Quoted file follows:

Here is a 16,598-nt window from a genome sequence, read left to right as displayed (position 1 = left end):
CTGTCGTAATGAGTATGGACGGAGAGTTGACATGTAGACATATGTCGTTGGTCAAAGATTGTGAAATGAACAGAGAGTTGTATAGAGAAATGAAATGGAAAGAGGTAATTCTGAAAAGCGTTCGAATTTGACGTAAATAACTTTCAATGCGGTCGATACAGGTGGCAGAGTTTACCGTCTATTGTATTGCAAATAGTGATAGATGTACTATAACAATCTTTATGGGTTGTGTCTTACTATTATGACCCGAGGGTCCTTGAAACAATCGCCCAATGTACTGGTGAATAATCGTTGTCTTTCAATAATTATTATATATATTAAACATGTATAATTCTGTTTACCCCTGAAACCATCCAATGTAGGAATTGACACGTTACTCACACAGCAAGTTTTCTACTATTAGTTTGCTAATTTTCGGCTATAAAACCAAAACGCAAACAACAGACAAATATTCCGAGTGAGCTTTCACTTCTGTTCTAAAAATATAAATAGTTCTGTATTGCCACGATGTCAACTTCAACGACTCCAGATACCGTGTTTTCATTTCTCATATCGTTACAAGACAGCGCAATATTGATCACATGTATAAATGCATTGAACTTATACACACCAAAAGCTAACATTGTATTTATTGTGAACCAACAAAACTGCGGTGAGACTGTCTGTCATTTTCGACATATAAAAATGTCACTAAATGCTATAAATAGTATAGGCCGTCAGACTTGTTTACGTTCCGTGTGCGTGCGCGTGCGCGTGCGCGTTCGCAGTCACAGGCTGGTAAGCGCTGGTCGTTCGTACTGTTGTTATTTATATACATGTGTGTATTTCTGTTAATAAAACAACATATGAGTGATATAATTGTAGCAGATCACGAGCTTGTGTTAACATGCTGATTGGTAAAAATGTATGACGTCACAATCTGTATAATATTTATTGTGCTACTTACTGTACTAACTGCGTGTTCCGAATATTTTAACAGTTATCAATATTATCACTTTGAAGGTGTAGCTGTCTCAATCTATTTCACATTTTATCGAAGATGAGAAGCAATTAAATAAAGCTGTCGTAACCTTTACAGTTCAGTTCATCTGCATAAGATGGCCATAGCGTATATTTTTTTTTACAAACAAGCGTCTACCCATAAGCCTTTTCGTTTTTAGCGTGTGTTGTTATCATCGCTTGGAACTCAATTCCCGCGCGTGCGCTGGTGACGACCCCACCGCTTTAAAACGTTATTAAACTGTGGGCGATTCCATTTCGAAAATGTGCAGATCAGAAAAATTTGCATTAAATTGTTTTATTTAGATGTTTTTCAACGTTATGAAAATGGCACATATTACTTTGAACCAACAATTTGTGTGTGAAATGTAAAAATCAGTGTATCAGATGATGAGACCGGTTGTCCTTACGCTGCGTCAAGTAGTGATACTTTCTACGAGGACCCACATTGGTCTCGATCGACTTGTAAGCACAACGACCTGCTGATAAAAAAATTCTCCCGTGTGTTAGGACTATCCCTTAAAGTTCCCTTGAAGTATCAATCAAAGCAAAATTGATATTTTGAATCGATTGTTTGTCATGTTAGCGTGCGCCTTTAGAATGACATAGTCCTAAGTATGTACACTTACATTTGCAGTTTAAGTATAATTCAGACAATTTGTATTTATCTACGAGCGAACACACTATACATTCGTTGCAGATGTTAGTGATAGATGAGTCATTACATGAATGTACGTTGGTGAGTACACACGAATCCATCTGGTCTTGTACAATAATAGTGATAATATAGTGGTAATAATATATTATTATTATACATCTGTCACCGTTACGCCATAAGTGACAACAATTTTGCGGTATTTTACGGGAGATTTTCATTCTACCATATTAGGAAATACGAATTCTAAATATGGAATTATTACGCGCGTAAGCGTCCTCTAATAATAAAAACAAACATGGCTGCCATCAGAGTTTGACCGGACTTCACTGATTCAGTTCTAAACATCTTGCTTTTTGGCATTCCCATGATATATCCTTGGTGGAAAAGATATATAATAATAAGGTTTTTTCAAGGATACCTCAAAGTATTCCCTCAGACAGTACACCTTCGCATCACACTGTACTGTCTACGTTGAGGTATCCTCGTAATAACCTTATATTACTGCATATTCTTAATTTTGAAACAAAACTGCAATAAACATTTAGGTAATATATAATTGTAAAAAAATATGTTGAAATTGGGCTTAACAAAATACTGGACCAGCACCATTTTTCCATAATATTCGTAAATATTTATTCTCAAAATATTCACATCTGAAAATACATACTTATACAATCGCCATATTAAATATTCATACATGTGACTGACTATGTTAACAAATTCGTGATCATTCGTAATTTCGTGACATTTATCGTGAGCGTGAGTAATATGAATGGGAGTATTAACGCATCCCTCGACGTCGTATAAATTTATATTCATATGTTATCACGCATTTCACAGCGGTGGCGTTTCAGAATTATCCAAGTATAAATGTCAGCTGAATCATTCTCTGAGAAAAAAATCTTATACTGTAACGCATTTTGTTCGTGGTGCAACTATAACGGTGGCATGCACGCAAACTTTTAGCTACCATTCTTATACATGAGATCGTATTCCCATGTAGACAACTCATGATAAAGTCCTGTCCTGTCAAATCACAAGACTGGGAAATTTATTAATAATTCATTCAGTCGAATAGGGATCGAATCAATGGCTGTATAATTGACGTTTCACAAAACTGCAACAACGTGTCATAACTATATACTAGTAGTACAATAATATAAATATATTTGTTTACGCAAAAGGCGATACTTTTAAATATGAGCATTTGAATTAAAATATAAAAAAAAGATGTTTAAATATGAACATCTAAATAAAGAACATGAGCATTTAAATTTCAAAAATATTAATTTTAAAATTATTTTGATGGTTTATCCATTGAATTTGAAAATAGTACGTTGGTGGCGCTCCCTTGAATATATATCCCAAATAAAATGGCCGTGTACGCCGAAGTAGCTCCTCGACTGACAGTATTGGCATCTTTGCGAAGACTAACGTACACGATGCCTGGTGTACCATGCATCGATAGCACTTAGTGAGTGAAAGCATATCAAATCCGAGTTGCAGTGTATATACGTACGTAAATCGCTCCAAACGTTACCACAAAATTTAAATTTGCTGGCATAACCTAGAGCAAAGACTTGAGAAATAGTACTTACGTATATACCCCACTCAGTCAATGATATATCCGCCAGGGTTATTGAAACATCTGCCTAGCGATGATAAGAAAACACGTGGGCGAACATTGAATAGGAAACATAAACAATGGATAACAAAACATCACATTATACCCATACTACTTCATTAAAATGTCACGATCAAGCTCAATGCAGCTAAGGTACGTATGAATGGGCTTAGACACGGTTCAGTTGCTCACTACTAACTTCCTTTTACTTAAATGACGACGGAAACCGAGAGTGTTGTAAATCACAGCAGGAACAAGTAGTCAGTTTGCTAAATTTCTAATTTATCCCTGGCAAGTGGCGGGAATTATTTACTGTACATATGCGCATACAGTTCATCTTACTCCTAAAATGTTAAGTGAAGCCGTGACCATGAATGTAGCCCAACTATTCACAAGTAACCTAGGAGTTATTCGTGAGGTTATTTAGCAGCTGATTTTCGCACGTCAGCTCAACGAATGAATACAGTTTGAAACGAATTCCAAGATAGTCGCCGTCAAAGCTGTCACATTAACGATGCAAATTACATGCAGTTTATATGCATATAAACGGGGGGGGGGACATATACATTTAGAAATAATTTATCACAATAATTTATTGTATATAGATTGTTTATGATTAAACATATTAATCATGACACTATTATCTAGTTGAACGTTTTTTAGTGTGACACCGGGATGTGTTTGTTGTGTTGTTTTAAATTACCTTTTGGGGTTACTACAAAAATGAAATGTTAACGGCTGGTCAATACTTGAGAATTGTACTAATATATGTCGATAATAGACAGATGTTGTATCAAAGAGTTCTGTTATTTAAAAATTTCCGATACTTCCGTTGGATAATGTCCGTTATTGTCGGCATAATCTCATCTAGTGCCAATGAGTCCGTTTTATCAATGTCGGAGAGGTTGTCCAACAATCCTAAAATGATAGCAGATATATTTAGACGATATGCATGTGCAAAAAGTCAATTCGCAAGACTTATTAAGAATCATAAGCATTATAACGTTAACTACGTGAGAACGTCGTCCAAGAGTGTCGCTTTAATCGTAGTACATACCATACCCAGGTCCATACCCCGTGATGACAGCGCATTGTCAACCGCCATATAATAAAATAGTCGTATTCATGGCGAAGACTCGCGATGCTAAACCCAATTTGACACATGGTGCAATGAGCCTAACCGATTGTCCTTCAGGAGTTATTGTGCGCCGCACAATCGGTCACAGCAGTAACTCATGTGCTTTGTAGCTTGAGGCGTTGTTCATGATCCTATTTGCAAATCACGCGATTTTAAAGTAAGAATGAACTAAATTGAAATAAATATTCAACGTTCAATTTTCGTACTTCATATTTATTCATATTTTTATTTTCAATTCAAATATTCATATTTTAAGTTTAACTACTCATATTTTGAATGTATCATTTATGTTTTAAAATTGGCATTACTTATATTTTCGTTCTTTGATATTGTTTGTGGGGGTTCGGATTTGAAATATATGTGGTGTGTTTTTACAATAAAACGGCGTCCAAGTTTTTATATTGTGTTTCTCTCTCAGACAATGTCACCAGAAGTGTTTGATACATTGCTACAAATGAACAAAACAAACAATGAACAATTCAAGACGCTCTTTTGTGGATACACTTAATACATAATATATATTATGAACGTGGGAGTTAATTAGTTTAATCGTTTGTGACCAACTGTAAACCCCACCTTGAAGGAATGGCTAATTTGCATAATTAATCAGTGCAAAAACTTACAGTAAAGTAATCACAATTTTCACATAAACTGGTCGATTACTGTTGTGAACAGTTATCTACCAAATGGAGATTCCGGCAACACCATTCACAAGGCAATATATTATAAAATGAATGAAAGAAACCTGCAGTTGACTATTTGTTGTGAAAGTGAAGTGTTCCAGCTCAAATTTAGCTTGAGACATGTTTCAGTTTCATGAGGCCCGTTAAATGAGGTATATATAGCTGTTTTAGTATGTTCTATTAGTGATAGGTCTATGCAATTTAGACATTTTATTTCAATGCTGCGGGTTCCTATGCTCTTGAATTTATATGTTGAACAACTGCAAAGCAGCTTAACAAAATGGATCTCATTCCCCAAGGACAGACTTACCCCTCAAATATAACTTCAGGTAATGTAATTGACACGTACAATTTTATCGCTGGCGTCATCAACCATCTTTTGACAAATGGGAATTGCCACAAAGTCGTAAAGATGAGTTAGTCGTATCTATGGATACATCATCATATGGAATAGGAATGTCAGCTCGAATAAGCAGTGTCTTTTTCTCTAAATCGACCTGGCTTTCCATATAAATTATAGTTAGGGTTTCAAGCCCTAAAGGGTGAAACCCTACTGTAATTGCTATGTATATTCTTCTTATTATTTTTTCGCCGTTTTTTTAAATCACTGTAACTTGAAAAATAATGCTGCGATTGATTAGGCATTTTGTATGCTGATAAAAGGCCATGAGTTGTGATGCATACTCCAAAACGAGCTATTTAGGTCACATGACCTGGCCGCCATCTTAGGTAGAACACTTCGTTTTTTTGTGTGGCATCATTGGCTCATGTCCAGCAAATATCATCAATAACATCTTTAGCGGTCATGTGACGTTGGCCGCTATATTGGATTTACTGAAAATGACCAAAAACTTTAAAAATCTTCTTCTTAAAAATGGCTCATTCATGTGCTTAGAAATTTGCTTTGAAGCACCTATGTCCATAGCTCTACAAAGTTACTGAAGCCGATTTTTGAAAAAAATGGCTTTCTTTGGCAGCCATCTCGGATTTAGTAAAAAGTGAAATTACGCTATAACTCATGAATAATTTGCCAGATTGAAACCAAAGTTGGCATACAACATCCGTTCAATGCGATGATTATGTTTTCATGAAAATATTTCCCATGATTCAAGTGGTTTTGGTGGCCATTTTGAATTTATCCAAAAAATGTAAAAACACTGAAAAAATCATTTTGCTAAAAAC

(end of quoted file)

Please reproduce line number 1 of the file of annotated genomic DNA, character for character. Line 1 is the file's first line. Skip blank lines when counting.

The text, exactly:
Here is a 16,598-nt window from a genome sequence, read left to right as displayed (position 1 = left end):